Born just outside Helena, Arkansas, in 1974, Madyun was the eldest of three sons. His mother worked as a paralegal. His father published what was at the time eastern Arkansas’s only Black newspaper, the Community Consultant. Madyun recalls pedaling around town on his bicycle selling copies.
As a teen, Madyun worked at the public library, where his interest in the humanities grew thanks to a high school English teacher who worked alongside him. Their friendship was an unlikely one, a Black adolescent and a white man more than twice his age, but they bonded over their passion for history, and after Madyun enrolled at Delta State University in Cleveland, Mississippi, he eventually changed his major from business to history.
During one summer break, Madyun worked on an oral history project exploring the storied pasts of the Arkansas and Mississippi deltas. It opened his eyes to the history he hadn’t learned in school.
“A lot of white people knew more about my history than I did,” Madyun says, “and the fact that I come from a town in an area that produced a lot of famous blues and rockabilly and country musicians. I knew nothing about that.”
In addition to producing musical legends such as soul singer Al Green, blues harmonica player James Cotton, and country artist Conway Twitty, the region, Madyun came to learn, is rich in Black Civil War history.
“I’m like, this is a remarkable area,” he recalls thinking. “So my curiosity started there.”
After college, Madyun’s curiosity led him to a job as a curator and historian for the Department of Arkansas Heritage. He went on to become the first executive director of the Stax Museum of American Soul Music in Memphis. Later, he picked up a handful of advanced degrees: an MFA in English, an MA in history, and a doctorate of management in organizational leadership.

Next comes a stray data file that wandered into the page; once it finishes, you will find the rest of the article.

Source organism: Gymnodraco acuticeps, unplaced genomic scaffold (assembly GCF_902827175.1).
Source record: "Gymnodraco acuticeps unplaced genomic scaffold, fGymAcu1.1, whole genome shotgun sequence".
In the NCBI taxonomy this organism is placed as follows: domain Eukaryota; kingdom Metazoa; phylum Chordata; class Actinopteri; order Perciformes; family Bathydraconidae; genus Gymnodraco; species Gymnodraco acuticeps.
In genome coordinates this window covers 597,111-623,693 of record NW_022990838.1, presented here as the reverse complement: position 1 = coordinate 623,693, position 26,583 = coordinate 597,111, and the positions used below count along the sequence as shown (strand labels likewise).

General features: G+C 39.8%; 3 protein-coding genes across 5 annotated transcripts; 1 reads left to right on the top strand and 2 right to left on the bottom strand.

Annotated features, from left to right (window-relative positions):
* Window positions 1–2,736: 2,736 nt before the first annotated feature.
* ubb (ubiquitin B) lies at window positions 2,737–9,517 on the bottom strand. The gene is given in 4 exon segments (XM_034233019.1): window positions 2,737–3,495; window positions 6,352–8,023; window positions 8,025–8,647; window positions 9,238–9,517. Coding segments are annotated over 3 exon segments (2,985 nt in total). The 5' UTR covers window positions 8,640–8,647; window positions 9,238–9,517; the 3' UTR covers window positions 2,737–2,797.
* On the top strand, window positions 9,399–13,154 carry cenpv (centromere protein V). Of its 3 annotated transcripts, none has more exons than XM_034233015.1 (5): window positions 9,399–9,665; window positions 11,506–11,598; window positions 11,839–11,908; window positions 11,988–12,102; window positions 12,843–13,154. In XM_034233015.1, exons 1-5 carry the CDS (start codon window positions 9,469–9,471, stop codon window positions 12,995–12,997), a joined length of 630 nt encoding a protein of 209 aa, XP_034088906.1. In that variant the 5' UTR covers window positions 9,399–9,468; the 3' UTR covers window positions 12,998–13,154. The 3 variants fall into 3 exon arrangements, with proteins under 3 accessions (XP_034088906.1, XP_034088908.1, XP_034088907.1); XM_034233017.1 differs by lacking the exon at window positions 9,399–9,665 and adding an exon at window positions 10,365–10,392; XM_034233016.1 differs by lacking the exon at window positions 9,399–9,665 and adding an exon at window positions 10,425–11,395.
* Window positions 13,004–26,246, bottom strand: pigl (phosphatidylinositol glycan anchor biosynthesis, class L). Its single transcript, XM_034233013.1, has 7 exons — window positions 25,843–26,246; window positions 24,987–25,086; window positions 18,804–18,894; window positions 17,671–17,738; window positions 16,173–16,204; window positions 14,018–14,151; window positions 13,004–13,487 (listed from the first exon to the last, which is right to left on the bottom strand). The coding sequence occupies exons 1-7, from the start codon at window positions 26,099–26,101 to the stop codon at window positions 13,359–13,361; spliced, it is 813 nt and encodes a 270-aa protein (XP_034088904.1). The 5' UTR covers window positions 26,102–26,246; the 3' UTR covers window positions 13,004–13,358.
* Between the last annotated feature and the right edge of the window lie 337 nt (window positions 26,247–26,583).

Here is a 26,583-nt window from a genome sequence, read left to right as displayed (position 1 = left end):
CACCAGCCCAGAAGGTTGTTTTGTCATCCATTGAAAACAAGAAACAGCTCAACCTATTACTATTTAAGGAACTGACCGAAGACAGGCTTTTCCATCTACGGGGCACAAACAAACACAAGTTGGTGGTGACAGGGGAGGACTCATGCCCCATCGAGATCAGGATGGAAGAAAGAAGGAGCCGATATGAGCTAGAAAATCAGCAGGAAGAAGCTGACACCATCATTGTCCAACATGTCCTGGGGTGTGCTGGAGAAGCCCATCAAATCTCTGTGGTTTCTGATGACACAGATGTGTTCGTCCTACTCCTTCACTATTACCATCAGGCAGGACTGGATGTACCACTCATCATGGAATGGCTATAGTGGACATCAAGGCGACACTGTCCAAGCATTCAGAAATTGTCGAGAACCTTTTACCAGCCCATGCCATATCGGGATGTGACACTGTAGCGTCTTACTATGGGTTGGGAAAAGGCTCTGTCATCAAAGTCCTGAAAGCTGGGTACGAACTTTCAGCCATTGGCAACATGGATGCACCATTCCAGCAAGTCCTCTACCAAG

Then in 2021, Madyun landed at Florida Humanities in St. Petersburg.
“I consider myself a recovering museum director,” says Madyun, who enjoys the details of museum curation but has learned to take a big-picture approach to leading Florida Humanities.
Madyun took the reins as Florida was still in the throes of the COVID-19 pandemic.
“We had a lot of work on our shoulders, because we were in charge of a lot of relief money for American Rescue,” Madyun recalls. Through the Coronavirus Aid, Relief, and Economic Security Act and American Rescue Plan Act, Florida Humanities was tasked with helping the state’s shuttered cultural organizations stay afloat.
“We made a conscious decision not to support programming, but to support general operating [needs],” Madyun says.
Florida Humanities distributed nearly $3 million, focusing on midsized cultural organizations with annual operating budgets of $500,000 and below.
“As you can imagine, a $25,000 grant means something completely different to a small historic house where the director is also the janitor,” Madyun says. The grant went a long way for museums like the Wells’Built Museum of African American History and Culture in Orlando and the Florida Museum of Photographic Arts in Tampa.
As the COVID crisis subsides, Madyun has turned his attention to other priorities, including an online content hub, organized by topic, which will aggregate thousands of magazine articles, documentaries, podcasts, and other archival materials.
“We can bring entities together that would not know each other, not know they’re working on the same things,” Madyun says.
And as his father before him, Madyun is dipping a toe into publishing; Florida Humanities recently developed an imprint with the University Press of Florida. Its first book, Good Day Sunshine State: How the Beatles Rocked Florida by Bob Kealing, was published in March 2023.
Other projects in the works include research exploring Florida’s changing topography, an event marking the fiftieth anniversary of hip-hop music, and an anthology of 50 articles from Florida Humanities’s FORUM magazine—Once Upon a Time in Florida: Stories of Life in the Land of Promise—to be published this fall: Fifty articles for 50 years.
As for ushering in his own fiftieth year next April, Madyun is planning ahead. He’s taking guitar lessons—electric, in homage to blues guitarist Albert King—so he can play at his own birthday shindig.